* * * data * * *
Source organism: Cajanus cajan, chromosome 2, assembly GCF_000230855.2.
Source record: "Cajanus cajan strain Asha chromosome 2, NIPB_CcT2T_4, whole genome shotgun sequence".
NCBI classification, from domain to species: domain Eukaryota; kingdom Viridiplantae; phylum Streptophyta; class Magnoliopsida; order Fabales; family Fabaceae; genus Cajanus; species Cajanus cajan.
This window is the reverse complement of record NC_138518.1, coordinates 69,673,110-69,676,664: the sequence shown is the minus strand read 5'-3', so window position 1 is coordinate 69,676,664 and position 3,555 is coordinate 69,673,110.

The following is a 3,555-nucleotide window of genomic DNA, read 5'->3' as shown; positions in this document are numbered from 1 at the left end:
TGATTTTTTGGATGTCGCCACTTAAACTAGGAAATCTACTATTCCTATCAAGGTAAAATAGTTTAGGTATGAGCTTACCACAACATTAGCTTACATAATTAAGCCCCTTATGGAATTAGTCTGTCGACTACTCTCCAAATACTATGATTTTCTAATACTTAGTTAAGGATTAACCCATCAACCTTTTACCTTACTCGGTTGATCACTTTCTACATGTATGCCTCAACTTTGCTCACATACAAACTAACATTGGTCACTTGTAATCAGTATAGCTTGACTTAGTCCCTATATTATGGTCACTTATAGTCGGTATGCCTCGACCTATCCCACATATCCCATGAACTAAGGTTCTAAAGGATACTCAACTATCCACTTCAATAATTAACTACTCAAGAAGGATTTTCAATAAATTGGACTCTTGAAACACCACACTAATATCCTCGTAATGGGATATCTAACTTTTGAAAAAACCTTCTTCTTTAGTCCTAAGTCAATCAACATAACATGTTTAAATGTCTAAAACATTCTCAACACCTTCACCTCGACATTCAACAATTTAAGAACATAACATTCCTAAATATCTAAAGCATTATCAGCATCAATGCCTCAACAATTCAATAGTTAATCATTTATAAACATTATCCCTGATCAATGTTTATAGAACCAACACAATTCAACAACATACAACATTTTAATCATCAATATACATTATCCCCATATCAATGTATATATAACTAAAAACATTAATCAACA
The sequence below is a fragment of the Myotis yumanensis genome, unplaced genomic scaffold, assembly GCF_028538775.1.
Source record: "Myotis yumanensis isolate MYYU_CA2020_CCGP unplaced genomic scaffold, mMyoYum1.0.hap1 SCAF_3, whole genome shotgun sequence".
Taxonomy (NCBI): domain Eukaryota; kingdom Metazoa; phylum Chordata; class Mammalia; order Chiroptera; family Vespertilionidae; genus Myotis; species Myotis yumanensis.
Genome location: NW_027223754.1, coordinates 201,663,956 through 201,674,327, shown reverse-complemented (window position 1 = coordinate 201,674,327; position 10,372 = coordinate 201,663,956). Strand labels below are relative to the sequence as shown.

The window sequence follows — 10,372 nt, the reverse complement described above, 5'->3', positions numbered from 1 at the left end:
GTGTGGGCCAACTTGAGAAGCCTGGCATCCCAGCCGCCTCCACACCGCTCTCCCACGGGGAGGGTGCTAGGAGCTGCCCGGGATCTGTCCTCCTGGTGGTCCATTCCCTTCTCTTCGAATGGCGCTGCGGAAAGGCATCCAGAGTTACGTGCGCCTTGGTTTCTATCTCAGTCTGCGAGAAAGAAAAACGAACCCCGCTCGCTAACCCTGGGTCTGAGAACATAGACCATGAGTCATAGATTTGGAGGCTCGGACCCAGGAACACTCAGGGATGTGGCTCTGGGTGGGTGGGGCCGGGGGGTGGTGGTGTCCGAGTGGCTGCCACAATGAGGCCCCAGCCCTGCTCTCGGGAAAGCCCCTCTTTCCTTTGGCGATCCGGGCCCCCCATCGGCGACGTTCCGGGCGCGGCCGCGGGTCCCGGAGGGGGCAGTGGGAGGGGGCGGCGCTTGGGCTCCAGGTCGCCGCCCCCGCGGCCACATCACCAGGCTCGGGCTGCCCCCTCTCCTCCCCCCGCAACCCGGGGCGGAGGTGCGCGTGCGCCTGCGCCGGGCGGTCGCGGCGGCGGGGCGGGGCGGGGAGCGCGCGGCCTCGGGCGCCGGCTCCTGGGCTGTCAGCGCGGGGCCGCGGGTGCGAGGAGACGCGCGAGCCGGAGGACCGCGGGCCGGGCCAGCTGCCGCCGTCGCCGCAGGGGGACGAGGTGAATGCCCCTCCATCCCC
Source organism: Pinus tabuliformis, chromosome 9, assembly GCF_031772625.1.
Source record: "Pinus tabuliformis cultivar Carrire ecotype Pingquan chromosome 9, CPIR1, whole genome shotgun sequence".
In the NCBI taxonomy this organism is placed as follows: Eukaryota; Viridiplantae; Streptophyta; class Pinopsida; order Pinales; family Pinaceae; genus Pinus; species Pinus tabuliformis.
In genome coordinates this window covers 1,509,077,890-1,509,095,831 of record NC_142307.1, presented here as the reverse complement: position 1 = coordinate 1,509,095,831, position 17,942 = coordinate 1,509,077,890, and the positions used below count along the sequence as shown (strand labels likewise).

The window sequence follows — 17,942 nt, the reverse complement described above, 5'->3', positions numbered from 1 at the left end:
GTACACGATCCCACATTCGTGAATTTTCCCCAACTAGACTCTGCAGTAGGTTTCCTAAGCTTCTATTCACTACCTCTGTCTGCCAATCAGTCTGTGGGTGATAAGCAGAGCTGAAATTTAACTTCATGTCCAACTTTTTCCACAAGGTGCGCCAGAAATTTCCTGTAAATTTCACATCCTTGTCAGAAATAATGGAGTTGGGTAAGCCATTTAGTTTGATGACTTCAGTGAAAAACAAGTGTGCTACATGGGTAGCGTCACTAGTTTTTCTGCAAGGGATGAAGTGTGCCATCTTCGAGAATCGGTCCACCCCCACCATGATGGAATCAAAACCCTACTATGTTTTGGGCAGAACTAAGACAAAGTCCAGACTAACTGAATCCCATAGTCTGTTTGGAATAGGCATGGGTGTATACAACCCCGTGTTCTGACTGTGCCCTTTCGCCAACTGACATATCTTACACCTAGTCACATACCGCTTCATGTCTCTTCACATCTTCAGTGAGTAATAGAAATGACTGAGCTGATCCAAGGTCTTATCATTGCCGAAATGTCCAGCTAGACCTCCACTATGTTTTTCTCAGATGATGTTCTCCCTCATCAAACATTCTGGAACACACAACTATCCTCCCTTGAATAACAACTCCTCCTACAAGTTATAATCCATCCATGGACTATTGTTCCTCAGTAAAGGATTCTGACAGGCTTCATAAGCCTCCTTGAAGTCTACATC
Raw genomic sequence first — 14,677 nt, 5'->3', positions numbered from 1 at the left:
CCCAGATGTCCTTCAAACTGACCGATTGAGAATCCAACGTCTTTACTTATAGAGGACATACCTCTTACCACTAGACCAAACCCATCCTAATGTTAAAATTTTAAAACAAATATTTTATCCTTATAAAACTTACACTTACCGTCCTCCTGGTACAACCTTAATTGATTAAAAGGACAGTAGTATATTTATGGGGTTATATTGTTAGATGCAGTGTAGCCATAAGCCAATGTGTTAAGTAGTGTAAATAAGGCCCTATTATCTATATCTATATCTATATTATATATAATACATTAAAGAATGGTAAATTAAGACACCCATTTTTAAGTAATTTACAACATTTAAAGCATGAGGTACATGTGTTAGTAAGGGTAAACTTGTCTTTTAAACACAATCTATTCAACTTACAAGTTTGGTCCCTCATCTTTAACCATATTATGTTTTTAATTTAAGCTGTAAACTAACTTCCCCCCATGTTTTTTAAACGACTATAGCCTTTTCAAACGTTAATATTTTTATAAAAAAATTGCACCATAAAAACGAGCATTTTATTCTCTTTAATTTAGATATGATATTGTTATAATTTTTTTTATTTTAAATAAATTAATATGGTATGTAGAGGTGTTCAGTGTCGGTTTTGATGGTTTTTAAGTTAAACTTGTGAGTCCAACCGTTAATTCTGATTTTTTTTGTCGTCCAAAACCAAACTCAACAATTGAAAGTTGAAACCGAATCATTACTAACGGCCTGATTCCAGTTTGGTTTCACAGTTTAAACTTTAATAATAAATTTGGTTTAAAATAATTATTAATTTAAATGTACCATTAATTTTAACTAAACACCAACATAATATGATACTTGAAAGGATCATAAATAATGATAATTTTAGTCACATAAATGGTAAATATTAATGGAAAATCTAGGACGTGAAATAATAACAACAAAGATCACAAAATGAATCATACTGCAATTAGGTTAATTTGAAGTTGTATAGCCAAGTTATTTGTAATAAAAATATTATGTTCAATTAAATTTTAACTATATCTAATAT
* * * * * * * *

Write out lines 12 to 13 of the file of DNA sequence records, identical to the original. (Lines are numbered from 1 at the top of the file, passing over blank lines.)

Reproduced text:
GTGTGGGCCAACTTGAGAAGCCTGGCATCCCAGCCGCCTCCACACCGCTCTCCCACGGGGAGGGTGCTAGGAGCTGCCCGGGATCTGTCCTCCTGGTGGTCCATTCCCTTCTCTTCGAATGGCGCTGCGGAAAGGCATCCAGAGTTACGTGCGCCTTGGTTTCTATCTCAGTCTGCGAGAAAGAAAAACGAACCCCGCTCGCTAACCCTGGGTCTGAGAACATAGACCATGAGTCATAGATTTGGAGGCTCGGACCCAGGAACACTCAGGGATGTGGCTCTGGGTGGGTGGGGCCGGGGGGTGGTGGTGTCCGAGTGGCTGCCACAATGAGGCCCCAGCCCTGCTCTCGGGAAAGCCCCTCTTTCCTTTGGCGATCCGGGCCCCCCATCGGCGACGTTCCGGGCGCGGCCGCGGGTCCCGGAGGGGGCAGTGGGAGGGGGCGGCGCTTGGGCTCCAGGTCGCCGCCCCCGCGGCCACATCACCAGGCTCGGGCTGCCCCCTCTCCTCCCCCCGCAACCCGGGGCGGAGGTGCGCGTGCGCCTGCGCCGGGCGGTCGCGGCGGCGGGGCGGGGCGGGGAGCGCGCGGCCTCGGGCGCCGGCTCCTGGGCTGTCAGCGCGGGGCCGCGGGTGCGAGGAGACGCGCGAGCCGGAGGACCGCGGGCCGGGCCAGCTGCCGCCGTCGCCGCAGGGGGACGAGGTGAATGCCCCTCCATCCCC
Source organism: Pinus tabuliformis, chromosome 9, assembly GCF_031772625.1.